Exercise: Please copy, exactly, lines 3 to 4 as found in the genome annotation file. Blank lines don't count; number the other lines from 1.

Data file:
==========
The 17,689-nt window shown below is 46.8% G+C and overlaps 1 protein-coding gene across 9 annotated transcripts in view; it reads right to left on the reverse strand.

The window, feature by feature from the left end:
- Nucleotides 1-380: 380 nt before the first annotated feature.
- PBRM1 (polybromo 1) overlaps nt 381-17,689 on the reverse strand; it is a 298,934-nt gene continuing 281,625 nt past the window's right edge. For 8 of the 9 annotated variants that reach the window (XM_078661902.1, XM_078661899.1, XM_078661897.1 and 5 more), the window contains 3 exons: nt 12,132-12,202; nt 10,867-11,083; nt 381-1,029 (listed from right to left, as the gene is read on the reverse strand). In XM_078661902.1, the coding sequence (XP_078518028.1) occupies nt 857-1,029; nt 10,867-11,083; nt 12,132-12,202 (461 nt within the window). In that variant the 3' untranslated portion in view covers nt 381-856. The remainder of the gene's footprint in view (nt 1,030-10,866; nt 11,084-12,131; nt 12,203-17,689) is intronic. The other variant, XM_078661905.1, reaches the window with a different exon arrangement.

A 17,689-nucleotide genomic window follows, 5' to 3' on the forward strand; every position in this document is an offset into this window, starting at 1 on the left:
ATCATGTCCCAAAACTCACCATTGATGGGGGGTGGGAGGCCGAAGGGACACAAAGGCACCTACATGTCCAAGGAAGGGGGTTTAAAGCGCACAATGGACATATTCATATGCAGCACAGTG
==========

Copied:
- Nucleotides 1-380: 380 nt before the first annotated feature.
- PBRM1 (polybromo 1) overlaps nt 381-17,689 on the reverse strand; it is a 298,934-nt gene continuing 281,625 nt past the window's right edge. For 8 of the 9 annotated variants that reach the window (XM_078661902.1, XM_078661899.1, XM_078661897.1 and 5 more), the window contains 3 exons: nt 12,132-12,202; nt 10,867-11,083; nt 381-1,029 (listed from right to left, as the gene is read on the reverse strand). In XM_078661902.1, the coding sequence (XP_078518028.1) occupies nt 857-1,029; nt 10,867-11,083; nt 12,132-12,202 (461 nt within the window). In that variant the 3' untranslated portion in view covers nt 381-856. The remainder of the gene's footprint in view (nt 1,030-10,866; nt 11,084-12,131; nt 12,203-17,689) is intronic. The other variant, XM_078661905.1, reaches the window with a different exon arrangement.